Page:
Secondly, from the reviewed literature, it is clear that students from rural settings have distinct socio-cultural capital that, while enabling them social efficacy in their rural settings, makes it challenging for them to cope and thrive in contexts endemic in South African HEIs. The challenge starts with rural schooling, in which urban-based and trained teachers are frogmarched to rural schools where they reluctantly work. Teachers in rural schools complain about social and professional alienation. As such, teachers find themselves transformed by the rural socio-cultural context instead of equipping learners with a social worldview necessary for thriving in academic contexts. For example, language is a major factor in integrating into many universities. However, rural learners have fewer opportunities for developing sufficient levels of linguistic competencies, especially in English, which is the language of instruction in South African universities. While acknowledging an extensive plethora of useful socio-cultural literacies rural learners are equipped with, an intervention to be comfortable with developing linguistic competencies necessary for HE participation will be crucial.

Thirdly, in addition to academic support, career guidance and expansion of information access, rural students require experiential equipment regarding the differences between rural schools and university socio-cultural contexts. In this regard, workshops, campus visits, exchange programmes and similar activities will be necessary to enable students to glean the transformation they have to undergo to effectively participate in HE.29 According to Maila and Ross27, such interventions need to be implemented as early as Grade 10, to enable learners time to internalise the differences and engender necessary changes.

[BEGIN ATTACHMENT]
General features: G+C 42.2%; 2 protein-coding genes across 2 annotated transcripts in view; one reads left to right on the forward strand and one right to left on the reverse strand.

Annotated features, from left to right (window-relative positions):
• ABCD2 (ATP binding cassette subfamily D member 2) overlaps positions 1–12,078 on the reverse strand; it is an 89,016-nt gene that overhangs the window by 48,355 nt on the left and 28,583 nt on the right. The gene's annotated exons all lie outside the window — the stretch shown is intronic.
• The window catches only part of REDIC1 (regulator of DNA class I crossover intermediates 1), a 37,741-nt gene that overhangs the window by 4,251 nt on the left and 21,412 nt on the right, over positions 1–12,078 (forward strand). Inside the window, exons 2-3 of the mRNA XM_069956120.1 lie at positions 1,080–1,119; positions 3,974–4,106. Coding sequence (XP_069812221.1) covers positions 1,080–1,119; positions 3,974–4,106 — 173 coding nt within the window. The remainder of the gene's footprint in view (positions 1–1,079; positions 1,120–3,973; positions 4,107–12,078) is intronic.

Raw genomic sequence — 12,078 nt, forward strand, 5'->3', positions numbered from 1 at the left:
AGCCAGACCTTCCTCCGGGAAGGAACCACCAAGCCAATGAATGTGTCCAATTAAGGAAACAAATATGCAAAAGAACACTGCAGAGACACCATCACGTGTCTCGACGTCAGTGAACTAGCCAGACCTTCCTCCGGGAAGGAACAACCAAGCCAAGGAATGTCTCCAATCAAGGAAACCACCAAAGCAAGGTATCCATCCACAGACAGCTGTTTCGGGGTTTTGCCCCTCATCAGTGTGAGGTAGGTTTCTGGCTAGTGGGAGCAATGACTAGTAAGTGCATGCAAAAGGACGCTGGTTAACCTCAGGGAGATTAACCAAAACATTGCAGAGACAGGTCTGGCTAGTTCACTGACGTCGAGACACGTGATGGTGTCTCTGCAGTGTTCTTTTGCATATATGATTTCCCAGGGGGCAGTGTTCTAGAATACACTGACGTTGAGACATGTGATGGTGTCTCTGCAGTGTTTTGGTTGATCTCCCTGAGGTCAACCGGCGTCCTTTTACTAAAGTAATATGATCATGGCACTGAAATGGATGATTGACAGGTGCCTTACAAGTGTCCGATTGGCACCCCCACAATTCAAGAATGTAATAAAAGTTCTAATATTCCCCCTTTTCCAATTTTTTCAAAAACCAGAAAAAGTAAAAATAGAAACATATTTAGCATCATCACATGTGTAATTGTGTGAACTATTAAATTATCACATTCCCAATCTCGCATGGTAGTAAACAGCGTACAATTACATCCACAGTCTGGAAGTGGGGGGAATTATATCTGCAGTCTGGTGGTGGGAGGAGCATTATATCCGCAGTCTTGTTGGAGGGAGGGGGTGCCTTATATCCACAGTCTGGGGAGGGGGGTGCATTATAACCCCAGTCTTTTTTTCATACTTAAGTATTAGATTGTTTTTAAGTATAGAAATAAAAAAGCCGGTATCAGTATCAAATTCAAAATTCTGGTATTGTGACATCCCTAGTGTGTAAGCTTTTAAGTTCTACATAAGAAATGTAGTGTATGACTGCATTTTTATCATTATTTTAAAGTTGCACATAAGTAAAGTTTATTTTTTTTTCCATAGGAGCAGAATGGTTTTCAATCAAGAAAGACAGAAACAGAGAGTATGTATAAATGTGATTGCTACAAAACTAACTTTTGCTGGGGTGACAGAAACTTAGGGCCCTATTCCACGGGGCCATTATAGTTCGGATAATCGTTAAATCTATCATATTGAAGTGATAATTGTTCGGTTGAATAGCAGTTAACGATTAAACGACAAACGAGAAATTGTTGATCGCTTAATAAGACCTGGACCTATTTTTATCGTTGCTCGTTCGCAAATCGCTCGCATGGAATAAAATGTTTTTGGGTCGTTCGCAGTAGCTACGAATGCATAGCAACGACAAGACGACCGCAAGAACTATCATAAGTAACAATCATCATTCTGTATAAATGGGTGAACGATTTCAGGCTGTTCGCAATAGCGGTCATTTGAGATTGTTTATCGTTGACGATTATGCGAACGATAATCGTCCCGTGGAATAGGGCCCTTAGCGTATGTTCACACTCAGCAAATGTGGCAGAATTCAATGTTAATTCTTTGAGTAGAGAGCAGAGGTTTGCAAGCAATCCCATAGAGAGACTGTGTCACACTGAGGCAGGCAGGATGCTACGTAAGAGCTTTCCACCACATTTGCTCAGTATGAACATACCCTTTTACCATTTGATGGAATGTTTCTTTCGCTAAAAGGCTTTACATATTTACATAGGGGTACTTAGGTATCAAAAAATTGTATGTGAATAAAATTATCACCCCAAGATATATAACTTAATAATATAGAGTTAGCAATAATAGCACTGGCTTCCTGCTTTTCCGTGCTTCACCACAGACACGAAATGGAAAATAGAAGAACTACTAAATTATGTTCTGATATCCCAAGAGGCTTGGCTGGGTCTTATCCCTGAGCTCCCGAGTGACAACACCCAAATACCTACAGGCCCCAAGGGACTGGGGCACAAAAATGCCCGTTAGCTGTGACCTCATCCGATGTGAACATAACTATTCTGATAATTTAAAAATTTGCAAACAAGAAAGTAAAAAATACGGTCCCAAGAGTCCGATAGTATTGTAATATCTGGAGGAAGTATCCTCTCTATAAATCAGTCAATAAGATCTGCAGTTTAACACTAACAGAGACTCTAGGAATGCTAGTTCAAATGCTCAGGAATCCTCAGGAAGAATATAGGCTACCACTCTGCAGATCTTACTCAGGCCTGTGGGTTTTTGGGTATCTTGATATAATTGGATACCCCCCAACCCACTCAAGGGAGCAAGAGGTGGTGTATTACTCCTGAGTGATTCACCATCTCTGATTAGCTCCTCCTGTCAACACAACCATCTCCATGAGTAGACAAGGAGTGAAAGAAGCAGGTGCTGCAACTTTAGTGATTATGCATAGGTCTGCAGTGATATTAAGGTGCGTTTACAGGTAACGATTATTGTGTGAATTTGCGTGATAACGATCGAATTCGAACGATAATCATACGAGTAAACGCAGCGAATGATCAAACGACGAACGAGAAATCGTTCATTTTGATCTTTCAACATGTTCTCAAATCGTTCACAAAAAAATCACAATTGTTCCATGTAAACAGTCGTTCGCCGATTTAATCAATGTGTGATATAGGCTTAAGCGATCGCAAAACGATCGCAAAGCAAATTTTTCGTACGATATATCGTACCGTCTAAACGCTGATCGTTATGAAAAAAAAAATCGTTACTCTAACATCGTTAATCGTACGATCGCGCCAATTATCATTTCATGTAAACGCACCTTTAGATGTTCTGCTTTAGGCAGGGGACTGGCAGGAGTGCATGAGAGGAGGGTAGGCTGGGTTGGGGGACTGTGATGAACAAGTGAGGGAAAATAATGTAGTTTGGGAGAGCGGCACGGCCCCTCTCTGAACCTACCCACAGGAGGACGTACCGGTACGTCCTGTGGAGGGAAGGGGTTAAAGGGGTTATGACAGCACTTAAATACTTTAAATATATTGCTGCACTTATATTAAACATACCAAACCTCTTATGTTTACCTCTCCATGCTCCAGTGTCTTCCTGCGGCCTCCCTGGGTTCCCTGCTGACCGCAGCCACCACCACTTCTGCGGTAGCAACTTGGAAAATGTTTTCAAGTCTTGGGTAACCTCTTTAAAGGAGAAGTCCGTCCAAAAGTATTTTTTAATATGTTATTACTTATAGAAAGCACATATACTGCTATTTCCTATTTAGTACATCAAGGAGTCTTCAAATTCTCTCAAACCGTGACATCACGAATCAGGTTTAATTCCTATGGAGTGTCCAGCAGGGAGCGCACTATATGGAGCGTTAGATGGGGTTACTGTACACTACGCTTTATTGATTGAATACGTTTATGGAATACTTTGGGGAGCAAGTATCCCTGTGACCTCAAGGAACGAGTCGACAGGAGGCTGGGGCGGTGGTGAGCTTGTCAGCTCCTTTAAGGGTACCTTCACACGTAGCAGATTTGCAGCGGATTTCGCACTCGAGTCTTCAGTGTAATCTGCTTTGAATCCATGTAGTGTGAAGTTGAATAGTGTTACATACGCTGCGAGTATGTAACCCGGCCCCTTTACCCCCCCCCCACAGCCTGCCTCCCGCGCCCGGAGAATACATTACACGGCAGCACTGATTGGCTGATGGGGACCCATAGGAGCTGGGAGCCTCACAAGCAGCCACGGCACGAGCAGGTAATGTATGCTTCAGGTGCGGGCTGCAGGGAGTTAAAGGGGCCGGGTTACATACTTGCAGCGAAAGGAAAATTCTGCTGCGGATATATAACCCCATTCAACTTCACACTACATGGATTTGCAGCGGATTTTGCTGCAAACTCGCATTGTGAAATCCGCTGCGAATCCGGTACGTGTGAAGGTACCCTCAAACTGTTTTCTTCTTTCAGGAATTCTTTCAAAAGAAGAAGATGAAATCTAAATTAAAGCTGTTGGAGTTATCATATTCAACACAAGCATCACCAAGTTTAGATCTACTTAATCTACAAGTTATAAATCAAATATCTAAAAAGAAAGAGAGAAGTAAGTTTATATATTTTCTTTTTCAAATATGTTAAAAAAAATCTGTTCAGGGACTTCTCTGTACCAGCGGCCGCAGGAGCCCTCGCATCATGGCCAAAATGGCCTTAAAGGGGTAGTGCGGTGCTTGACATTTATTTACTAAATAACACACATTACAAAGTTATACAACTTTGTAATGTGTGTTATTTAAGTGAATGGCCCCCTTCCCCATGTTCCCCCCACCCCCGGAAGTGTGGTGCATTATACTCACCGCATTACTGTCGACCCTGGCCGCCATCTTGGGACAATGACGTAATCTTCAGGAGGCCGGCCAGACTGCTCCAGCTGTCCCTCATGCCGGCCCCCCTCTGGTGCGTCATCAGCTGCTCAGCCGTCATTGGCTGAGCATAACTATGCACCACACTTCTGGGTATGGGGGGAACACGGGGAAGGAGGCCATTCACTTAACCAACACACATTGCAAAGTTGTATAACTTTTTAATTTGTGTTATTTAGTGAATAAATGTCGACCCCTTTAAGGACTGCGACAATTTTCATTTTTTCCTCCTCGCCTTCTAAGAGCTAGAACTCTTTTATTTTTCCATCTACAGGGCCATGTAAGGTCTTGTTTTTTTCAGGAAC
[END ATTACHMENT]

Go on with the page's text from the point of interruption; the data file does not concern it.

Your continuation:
Lastly, according to Hiebert48, anyone moving from one cultural context to another must be allowed time to adapt to the new environment. Unfortunately, this time includes cultural shock, in which students will be socio-culturally disoriented upon arriving at urban-based universities. One can explain the high drop-out rate in universities in the first years. However, the anticipated belated intervention must pre-emptively engage with this phenomenon and sufficiently prepare students for the stressful loop in their adaptation to university life. Such an intervention much include skills to navigate socio-cultural heterogeneity, the individualistically competitive nature of urban culture, as well as the need to embrace a democratic and proactive outlook in dealing with colleagues and university institutions. On the other hand, Shefer et al. stress the importance of advocating for a socially just and inclusive academic environment within the supply side of university education, encouraging embracing diversity.26